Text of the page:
Autism Spectrum Disorder (ASD)

Posted Wednesday, April 27, 2016

Did You Know? Older parents have a higher risk of their child having ASD

National Autism Awareness Month

More can be done to Assure that Children with ASD are Evaluated When Concerns Arise

Autism spectrum disorder (ASD) and autism are both general terms for a group of complex disorders of brain development. These disorders are characterized, in varying degrees, by difficulties in social interaction, verbal and nonverbal communication and repetitive behaviors 

The Center for Disease Control (CDC) reports that 1 in 68 children in the U.S. have autism. With this number on the rise since the early 1940s, there is continually stride to better understand autism.   

This resource has been developed to explain autism facts, possible symptoms and next steps.   

01 | Autism Facts

  • Autism is a mental and neurological disease that affects the development of the brain.
  • The Autism Spectrum is comprised of several disorders which are diagnosed independently: Autistic Disorder, Pervasive Developmental Disorder not specified as (PDD-NOS) and Asperger Syndrome.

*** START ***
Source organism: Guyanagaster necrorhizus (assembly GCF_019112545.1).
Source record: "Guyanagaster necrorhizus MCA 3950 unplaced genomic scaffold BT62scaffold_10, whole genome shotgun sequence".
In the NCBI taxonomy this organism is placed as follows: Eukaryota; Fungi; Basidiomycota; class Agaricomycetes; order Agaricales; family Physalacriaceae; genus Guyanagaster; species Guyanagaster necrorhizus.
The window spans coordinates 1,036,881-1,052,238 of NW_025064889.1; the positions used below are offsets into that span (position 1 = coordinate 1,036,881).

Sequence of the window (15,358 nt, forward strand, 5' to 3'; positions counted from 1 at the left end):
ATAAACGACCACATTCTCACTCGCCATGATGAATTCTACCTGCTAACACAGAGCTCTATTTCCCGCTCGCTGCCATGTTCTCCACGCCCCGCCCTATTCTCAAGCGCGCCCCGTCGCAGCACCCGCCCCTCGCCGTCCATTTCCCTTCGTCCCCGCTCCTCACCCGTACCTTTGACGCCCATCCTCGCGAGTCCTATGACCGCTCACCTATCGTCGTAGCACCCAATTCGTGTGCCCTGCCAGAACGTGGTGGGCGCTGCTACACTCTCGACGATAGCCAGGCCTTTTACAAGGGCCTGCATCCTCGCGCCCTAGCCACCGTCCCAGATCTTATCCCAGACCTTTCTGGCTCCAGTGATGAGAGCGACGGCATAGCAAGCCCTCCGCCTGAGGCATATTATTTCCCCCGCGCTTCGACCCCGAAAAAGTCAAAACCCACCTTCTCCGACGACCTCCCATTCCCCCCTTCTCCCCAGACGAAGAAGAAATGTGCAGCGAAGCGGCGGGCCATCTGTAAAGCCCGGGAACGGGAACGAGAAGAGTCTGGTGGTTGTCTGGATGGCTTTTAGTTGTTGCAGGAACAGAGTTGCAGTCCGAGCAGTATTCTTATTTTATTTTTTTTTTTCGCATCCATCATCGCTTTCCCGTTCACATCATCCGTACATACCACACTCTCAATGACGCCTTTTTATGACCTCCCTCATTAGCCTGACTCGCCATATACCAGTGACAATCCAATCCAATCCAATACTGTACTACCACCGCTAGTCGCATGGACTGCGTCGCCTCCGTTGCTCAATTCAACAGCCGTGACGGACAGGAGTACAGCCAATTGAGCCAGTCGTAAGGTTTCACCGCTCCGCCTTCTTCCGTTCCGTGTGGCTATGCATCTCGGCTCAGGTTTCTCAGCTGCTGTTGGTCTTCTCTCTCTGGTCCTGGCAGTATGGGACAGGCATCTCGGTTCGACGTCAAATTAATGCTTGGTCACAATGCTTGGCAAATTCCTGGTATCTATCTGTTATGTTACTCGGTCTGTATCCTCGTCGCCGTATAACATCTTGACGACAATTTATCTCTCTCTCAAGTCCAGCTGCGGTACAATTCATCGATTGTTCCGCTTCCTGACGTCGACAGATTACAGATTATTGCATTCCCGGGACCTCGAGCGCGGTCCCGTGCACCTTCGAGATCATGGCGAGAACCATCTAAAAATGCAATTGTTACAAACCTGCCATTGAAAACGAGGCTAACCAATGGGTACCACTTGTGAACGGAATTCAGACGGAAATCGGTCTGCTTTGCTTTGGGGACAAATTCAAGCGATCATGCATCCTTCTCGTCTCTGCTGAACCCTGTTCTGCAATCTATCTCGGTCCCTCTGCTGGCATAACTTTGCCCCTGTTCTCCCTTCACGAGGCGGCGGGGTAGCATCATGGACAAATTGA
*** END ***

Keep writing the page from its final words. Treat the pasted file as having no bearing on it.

• Boys are five times as likely to be diagnosed with Autism as girls are.
  • Autism can affect any child with or without a family medical history of mental disabilities.
  • Families can incur additional medical costs up to six times more than the average patient.

02 | Early Signs and/or Symptoms

Signs of Autism, or other mental and developmental disorders, become prevalent prior to the young age of three. Here are some symptoms to be aware of:

  • Difficulty communicating or articulating
  • Repetitive behaviors – such as spinning a wheel of a truck over and over
  • Lack of comprehension
  • Poor eye contact
  • Impulsive gestures
  • Impaired social interaction
  • Impulsive behaviors, gestures or responses
  • Resistance to change
  • Self-destructive behaviors
  • Inability to interact in social settings 

03 | NEXT STEPS 

If you feel that your child exhibits one or several typical autistic behaviors, contact your medical provider for diagnostic testing. If there is an autism diagnosis, work directly with your provider to establish a road map for care.  

To learn more about Autism, including symptoms and resources, visit:

http://www.cdc.gov/ncbddd/autism/facts.html  

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References

http://www.webmd.com/brain/autism/parenting-child-with-autism-special-challenges?page=2 

http://positivemed.com/2013/05/24/autism-spectrum-disorder-chart/

 

 

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